Critic Consensus: No consensus yet.
Nine years after the release of his acknowledged masterpiece, Ordet, Danish director Carl Theodor Dreyer offered this a story of an individual in search of a measure of personal peace and serenity, which proved to be his last completed film. Gertrud Kanning, like the maid Joan in Dreyer's best-known film, La Passion de Jeanne d'Arc, is a woman in isolation. On the eve of her husband's appointment to a cabinet minister post, she announces that she is leaving their loveless marriage. But her younger lover Erland Jansson, a concert pianist, is more interested in keeping their affair illicit than in continuing it in the open. Gertrud's old lover, the poet Gabriel Lidman, offers more than his friendship, but she holds back from turning to him, instead choosing to live out her life in solitude rather than compromise with love again. Adapted from a 1920s play by Hjalmar Soberberg, Gertrud plays out in long takes, with few close-ups and exterior scenes. Though initial critical reaction to the film was largely unfavorable, its reputation has steadily grown, especially considered in the context of Dreyer's long career. ~ Tom Wiener, Rovi … More
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as Gertrud Kanning
as Gabriel Lidman
as Gustav Kenning
as The Kennings' Maid
as Kenning's Mother
as The Rector Magnificu...
as Erland Jansson
as Axel Nygren
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Critic Reviews for Gertrud
Dreyer's film depicts repressed carnal desires that merge with Gertrud's inevitably frustrated spiritual one: the longing for a love so total and consuming that it contains the seeds of its own destruction.
Nina Pens Rode has the right luminous quality for the romantic, uncompromising Gertrud, while the men are acceptable if sometimes overindulgent in their roles.
In his best films there has always been an underlying human concern that sustained us through any longueurs of execution. Here, under the slow, posed pictures, there is nothing but the dated theme described above.
Gertrud... is more museum piece than masterpiece, for this muted and stately study of a woman's quest for perfect love already seems to have been gathering dust for decades.
Audience Reviews for Gertrud
morose, but the characteristic cadence and sensitivity of Dreyer's mise en scene can always captivate the heart.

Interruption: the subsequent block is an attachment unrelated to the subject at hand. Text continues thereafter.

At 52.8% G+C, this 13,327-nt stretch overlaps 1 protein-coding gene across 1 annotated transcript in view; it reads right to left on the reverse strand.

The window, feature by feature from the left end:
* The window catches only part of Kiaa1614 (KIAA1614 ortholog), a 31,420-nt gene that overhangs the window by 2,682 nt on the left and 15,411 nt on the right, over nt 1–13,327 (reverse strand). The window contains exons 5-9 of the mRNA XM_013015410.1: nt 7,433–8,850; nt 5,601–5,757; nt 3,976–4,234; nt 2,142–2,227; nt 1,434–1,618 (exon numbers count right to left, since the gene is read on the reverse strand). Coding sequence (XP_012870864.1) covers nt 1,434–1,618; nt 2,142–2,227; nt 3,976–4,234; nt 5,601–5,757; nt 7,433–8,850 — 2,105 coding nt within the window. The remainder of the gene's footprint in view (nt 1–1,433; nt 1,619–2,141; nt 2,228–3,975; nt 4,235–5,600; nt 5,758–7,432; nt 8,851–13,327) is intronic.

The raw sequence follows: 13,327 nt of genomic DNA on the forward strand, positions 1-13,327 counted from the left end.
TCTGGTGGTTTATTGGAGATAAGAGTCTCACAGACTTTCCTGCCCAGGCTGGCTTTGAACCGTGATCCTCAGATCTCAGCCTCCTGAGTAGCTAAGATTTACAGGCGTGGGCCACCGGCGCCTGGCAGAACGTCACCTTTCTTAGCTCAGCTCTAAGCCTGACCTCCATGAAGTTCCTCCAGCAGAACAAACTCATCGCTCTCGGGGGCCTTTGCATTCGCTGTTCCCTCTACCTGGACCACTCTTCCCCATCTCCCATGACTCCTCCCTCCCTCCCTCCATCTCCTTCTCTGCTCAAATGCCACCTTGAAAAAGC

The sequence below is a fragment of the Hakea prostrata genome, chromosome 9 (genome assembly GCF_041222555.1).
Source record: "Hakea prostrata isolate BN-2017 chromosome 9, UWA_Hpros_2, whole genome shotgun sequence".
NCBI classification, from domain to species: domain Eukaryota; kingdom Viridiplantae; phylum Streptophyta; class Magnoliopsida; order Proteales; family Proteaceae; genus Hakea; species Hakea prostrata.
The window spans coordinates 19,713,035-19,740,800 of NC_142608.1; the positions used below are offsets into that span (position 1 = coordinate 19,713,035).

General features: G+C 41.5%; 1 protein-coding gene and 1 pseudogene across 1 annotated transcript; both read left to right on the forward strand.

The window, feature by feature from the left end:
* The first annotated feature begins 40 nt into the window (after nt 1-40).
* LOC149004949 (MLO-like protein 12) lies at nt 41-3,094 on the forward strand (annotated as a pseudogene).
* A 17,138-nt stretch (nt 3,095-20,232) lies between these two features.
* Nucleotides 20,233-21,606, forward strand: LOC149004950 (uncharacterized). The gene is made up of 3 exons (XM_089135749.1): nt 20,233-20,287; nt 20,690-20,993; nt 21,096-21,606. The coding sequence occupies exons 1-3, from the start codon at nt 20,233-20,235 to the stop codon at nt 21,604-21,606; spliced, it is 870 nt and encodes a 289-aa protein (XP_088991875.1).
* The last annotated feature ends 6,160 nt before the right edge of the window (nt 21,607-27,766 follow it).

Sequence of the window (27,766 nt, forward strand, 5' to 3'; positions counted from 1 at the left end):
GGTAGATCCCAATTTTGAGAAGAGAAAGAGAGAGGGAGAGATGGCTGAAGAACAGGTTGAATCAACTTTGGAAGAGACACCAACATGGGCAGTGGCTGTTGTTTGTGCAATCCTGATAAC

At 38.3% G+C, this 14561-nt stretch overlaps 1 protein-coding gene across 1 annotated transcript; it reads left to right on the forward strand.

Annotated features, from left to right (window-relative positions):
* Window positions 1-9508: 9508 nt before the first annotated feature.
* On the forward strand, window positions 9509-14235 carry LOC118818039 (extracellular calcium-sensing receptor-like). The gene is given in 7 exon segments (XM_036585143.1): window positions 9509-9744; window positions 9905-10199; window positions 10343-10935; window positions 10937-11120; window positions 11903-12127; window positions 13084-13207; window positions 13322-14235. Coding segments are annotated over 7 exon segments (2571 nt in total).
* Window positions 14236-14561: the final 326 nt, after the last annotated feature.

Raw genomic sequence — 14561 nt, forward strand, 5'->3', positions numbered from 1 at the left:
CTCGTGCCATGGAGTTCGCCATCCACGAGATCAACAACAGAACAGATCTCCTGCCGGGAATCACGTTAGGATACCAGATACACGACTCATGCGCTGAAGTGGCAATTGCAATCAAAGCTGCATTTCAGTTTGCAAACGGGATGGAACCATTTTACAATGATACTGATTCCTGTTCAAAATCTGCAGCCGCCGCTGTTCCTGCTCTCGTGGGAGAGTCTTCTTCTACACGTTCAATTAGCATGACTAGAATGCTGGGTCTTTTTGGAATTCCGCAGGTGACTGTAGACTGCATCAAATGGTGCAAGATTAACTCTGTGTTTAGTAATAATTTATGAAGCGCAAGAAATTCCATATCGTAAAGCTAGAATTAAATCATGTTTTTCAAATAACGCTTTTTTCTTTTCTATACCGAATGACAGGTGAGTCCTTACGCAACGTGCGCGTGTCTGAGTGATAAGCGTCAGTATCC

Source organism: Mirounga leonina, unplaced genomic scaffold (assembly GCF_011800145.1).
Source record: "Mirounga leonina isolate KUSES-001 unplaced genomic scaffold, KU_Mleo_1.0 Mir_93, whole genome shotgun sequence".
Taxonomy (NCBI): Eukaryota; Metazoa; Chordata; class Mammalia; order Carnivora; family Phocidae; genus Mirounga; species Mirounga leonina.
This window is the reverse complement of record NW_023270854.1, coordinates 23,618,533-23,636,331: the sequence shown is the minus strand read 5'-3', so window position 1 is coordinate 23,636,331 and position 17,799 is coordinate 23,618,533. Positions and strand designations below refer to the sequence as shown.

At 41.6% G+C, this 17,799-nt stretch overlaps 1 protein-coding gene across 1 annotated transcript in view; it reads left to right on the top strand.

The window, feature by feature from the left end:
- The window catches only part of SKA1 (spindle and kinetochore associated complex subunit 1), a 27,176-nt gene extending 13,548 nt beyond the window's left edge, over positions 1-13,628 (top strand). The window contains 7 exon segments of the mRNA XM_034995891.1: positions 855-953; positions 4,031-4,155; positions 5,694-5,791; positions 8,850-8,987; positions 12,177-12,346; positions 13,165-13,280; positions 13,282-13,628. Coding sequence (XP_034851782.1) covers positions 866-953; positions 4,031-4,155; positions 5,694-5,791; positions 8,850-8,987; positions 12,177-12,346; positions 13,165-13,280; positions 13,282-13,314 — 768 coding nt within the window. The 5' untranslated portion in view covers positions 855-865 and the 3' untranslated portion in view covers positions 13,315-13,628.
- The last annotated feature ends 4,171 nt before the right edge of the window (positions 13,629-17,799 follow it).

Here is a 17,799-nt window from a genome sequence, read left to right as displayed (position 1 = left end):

In "Gertrud," Gustav(Bendt Rothe) is excited at the prospect of being named cabinet minister. His wife Gertrud(Nina Pens Rode) is alright with this because she sees this as confirmation that he does not love her anymore. In fact, she has already taken a younger lover, Erland(Baard Owe), in plotting an escape plan from her marriage.
"Gertrud" is an immaculately crafted but stagy and talky melodrama. So much so, that the characters cannot but help express their feelings at every turn, overstating the central conflict between men's ambition and women's love.(What Gertrud should be so concerned with is why she is so continually attracted to alpha males.) Even at the time the movie is set at the turn of the 20th century, this is simply a stereotypical view of gender relations. In fact, there have always been ambitious women but in the past those ambitions were limited by the men around them.
I KNOW! Three? THREE?! Yeah, three. I gave the last one five-out-of-five and this one I'm giving three. I would have gone lower, but there are some really good shots and the concept itself is pretty solid.
I hate this review: "This movie is boring." What does that mean? It means that it is not constantly grabbing your attention because your involvement as a viewer is minimal. I'm sorry, but I watched this movie twice because I was bored sh*tless. I kept daydreaming during this movie and then realized that I had missed entire sections of dialogue. Now, I was crazy involved. I've watched all of Humain, Trop Humain and all that is consists of footage of sheet metal being shaped. This movie was crazy dull. Now, I'm going to call Pat out on this movie. This movie is more like a theatre piece than an actual film. The camera rarely moves and the cuts are extremely few and far between. But here's the beef. Theatre requires blocking. This is almost the equivalent of hearing a staged reading. Now, if this was a staged reading, I'd be far more lenient on this movie. But it is not. The camera sits, representing the proscenium and the actors sit and talk. Talk and talk and talk and talk. Personally, I have always considered action significantly stronger than words. Rather, all I hear is about a woman who isn't happy in her relationship time and time again.
I hate to pull this card because Dreyer is significantly smarter than I am. But I saw Dreyer at his best and I honestly believe that this is weaker film. Sure, there's the very likely chance that "I just don't get it", but this movie encompasses the stigma of the Criterion Collection. It feels pretentious as crap and is dull for dullness's sake. I wanted to like it, I just can't say that it's good.
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